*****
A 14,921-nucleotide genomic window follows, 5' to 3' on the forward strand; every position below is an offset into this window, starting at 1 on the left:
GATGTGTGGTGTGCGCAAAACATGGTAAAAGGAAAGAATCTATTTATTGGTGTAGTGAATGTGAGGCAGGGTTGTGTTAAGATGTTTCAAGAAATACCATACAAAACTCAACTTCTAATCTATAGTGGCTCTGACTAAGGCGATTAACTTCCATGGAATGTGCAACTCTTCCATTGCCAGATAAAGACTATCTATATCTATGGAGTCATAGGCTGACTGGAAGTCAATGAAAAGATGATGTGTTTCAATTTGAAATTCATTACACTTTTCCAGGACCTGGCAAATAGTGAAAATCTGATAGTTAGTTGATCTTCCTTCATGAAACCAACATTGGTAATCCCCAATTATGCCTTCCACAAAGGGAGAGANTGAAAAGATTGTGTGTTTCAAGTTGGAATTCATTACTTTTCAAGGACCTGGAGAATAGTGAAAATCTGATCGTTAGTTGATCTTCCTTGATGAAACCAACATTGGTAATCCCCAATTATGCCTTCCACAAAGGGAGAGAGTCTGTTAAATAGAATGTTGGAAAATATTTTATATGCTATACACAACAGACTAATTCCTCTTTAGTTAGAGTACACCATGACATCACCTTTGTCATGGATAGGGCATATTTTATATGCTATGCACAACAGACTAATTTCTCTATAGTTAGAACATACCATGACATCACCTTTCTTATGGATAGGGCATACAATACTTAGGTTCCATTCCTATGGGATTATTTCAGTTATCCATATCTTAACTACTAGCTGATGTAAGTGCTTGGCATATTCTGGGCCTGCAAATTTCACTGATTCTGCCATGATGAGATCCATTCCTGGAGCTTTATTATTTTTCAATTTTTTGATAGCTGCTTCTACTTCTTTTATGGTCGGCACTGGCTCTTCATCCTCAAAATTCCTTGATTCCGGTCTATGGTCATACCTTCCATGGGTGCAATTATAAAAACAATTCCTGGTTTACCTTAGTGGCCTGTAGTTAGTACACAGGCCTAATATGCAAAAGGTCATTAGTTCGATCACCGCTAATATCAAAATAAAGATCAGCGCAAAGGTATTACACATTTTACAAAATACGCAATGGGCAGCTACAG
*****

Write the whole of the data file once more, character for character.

A 14,921-nucleotide genomic window follows, 5' to 3' on the forward strand; every position below is an offset into this window, starting at 1 on the left:
GATGTGTGGTGTGCGCAAAACATGGTAAAAGGAAAGAATCTATTTATTGGTGTAGTGAATGTGAGGCAGGGTTGTGTTAAGATGTTTCAAGAAATACCATACAAAACTCAACTTCTAATCTATAGTGGCTCTGACTAAGGCGATTAACTTCCATGGAATGTGCAACTCTTCCATTGCCAGATAAAGACTATCTATATCTATGGAGTCATAGGCTGACTGGAAGTCAATGAAAAGATGATGTGTTTCAATTTGAAATTCATTACACTTTTCCAGGACCTGGCAAATAGTGAAAATCTGATAGTTAGTTGATCTTCCTTCATGAAACCAACATTGGTAATCCCCAATTATGCCTTCCACAAAGGGAGAGANTGAAAAGATTGTGTGTTTCAAGTTGGAATTCATTACTTTTCAAGGACCTGGAGAATAGTGAAAATCTGATCGTTAGTTGATCTTCCTTGATGAAACCAACATTGGTAATCCCCAATTATGCCTTCCACAAAGGGAGAGAGTCTGTTAAATAGAATGTTGGAAAATATTTTATATGCTATACACAACAGACTAATTCCTCTTTAGTTAGAGTACACCATGACATCACCTTTGTCATGGATAGGGCATATTTTATATGCTATGCACAACAGACTAATTTCTCTATAGTTAGAACATACCATGACATCACCTTTCTTATGGATAGGGCATACAATACTTAGGTTCCATTCCTATGGGATTATTTCAGTTATCCATATCTTAACTACTAGCTGATGTAAGTGCTTGGCATATTCTGGGCCTGCAAATTTCACTGATTCTGCCATGATGAGATCCATTCCTGGAGCTTTATTATTTTTCAATTTTTTGATAGCTGCTTCTACTTCTTTTATGGTCGGCACTGGCTCTTCATCCTCAAAATTCCTTGATTCCGGTCTATGGTCATACCTTCCATGGGTGCAATTATAAAAACAATTCCTGGTTTACCTTAGTGGCCTGTAGTTAGTACACAGGCCTAATATGCAAAAGGTCATTAGTTCGATCACCGCTAATATCAAAATAAAGATCAGCGCAAAGGTATTACACATTTTACAAAATACGCAATGGGCAGCTACAG